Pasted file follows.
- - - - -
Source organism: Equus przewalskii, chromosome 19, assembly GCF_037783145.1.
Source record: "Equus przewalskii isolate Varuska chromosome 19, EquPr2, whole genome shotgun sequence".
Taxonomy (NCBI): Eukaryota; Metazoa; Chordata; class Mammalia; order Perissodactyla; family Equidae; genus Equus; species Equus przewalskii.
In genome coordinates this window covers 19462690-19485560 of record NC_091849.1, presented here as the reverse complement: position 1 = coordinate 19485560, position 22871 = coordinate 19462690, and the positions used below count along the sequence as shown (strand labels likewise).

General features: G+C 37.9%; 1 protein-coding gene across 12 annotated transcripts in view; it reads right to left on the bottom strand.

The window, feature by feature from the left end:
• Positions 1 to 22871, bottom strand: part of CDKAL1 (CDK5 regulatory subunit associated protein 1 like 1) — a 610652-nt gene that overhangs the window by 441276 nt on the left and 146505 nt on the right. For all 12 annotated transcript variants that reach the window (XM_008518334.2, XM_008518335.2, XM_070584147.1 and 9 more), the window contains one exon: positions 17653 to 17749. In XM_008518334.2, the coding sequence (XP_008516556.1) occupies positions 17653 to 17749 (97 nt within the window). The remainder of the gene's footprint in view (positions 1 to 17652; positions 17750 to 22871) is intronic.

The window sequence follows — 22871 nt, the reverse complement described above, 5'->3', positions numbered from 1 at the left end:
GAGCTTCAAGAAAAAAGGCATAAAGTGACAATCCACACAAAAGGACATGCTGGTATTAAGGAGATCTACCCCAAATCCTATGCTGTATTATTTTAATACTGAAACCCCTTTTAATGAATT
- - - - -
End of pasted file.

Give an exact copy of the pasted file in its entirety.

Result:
Source organism: Equus przewalskii, chromosome 19, assembly GCF_037783145.1.
Source record: "Equus przewalskii isolate Varuska chromosome 19, EquPr2, whole genome shotgun sequence".
Taxonomy (NCBI): Eukaryota; Metazoa; Chordata; class Mammalia; order Perissodactyla; family Equidae; genus Equus; species Equus przewalskii.
In genome coordinates this window covers 19462690-19485560 of record NC_091849.1, presented here as the reverse complement: position 1 = coordinate 19485560, position 22871 = coordinate 19462690, and the positions used below count along the sequence as shown (strand labels likewise).

General features: G+C 37.9%; 1 protein-coding gene across 12 annotated transcripts in view; it reads right to left on the bottom strand.

The window, feature by feature from the left end:
• Positions 1 to 22871, bottom strand: part of CDKAL1 (CDK5 regulatory subunit associated protein 1 like 1) — a 610652-nt gene that overhangs the window by 441276 nt on the left and 146505 nt on the right. For all 12 annotated transcript variants that reach the window (XM_008518334.2, XM_008518335.2, XM_070584147.1 and 9 more), the window contains one exon: positions 17653 to 17749. In XM_008518334.2, the coding sequence (XP_008516556.1) occupies positions 17653 to 17749 (97 nt within the window). The remainder of the gene's footprint in view (positions 1 to 17652; positions 17750 to 22871) is intronic.

The window sequence follows — 22871 nt, the reverse complement described above, 5'->3', positions numbered from 1 at the left end:
GAGCTTCAAGAAAAAAGGCATAAAGTGACAATCCACACAAAAGGACATGCTGGTATTAAGGAGATCTACCCCAAATCCTATGCTGTATTATTTTAATACTGAAACCCCTTTTAATGAATT